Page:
I remembered that, instead of teaching my period first class like I always do, I would instead be running an “infrastructure trial” for the upcoming state test.
I am very much a daily/weekly/monthly rhythm-oriented person. Certain things must be done by a certain time every day, every week, every month. Monday is my day to collect my classes’ weekly homework, input grades, and establish the layout for my work week. What has to be done by Wednesday? Friday? What is a priority? What is not?
I like routines because they give me some sense of security. As much as I do not like mornings, I like the routine of my mornings with my students. My students are funny, refreshing, and even if I haven’t quite finished my coffee, they make me laugh. I spent this morning with some of my students, but I was not teaching them.
First, I greeted them by letting them know why we were together, instead of them being in their normal first hour class: “You’re going to use the computers to practice taking the new Colorado test.” That’s not really what I said. I read from a script that I can’t reproduce here. Suffice it to say that the script told me exactly what to say, including when to pause.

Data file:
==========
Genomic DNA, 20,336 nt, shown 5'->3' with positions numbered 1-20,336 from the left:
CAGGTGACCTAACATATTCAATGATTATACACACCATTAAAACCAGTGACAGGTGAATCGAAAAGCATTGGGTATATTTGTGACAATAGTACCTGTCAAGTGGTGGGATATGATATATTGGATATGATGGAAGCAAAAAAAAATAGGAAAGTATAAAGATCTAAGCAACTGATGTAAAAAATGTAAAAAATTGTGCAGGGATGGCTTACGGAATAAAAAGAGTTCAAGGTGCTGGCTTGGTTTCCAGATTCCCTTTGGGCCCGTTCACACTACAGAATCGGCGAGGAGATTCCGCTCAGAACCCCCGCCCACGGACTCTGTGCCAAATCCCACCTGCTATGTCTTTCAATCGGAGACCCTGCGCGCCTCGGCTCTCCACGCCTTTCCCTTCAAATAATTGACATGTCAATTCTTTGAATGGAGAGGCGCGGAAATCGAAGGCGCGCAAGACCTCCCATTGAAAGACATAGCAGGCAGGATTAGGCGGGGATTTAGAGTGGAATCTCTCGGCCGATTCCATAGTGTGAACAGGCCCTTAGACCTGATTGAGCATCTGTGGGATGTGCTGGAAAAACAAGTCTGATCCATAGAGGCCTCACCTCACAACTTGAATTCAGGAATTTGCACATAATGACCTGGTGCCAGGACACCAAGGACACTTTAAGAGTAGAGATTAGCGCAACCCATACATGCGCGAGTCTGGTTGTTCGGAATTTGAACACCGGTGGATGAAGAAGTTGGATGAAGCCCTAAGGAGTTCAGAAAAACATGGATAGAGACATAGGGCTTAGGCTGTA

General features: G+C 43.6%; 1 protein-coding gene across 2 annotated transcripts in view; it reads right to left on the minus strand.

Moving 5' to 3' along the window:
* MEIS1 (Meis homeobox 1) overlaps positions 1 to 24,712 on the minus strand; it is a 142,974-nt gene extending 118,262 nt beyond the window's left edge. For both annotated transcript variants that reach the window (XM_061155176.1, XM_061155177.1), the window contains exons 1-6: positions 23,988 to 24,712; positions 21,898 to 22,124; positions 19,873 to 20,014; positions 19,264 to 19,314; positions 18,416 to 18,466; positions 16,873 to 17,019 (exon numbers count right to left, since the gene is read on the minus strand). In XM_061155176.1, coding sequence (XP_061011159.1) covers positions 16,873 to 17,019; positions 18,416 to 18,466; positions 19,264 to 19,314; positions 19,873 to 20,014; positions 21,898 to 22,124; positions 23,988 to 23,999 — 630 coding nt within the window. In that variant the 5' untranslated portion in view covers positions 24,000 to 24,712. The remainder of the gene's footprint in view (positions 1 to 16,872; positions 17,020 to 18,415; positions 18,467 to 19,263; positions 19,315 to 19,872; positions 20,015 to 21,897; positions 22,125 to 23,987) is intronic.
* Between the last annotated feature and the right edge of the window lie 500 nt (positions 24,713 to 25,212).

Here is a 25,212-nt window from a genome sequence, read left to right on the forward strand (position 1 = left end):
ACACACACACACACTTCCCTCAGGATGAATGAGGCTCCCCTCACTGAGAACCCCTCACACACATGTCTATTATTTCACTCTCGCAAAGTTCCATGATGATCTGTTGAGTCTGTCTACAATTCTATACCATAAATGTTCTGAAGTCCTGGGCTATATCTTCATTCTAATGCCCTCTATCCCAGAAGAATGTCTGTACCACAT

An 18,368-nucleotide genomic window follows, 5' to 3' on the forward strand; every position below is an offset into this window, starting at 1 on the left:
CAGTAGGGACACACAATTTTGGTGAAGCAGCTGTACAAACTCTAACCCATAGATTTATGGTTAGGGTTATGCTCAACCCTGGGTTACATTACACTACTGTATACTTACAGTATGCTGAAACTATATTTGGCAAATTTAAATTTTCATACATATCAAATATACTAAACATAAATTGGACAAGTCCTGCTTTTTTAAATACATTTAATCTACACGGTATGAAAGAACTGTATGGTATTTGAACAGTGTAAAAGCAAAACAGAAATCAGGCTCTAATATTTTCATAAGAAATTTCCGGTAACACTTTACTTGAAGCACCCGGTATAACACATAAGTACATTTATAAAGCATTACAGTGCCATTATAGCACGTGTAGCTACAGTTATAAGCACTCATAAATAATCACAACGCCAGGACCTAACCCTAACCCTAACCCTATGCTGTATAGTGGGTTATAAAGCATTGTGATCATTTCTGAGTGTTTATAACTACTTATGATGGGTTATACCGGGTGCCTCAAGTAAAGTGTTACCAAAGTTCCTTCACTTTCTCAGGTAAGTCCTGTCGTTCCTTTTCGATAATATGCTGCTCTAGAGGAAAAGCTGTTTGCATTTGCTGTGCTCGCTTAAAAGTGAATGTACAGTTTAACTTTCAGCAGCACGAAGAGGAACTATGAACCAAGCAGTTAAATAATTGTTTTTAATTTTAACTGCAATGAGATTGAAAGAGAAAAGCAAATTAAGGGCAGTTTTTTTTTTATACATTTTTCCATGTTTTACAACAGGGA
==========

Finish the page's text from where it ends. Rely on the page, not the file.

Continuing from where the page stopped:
One of the things I love about teaching is interacting with my students. We laugh, we joke, they tease me because I don’t like to wear socks and I tease them about whose eyebrows are not on fleek (today it was mine). We discuss things, they ask questions, we learn from each other. They learn concepts and ideas from me, and in turn I learn how to be a better teacher—how to think of things differently so they learn better.
This morning, I watched them stare at computer screens. I couldn’t direct them, help them, or interact with them in any way. Truth be told, it ruined my day.
The funny thing is, it took me three quarters of my day to figure it out. I thought I just had a case of the Mondays. What I really have is a case of missing teaching.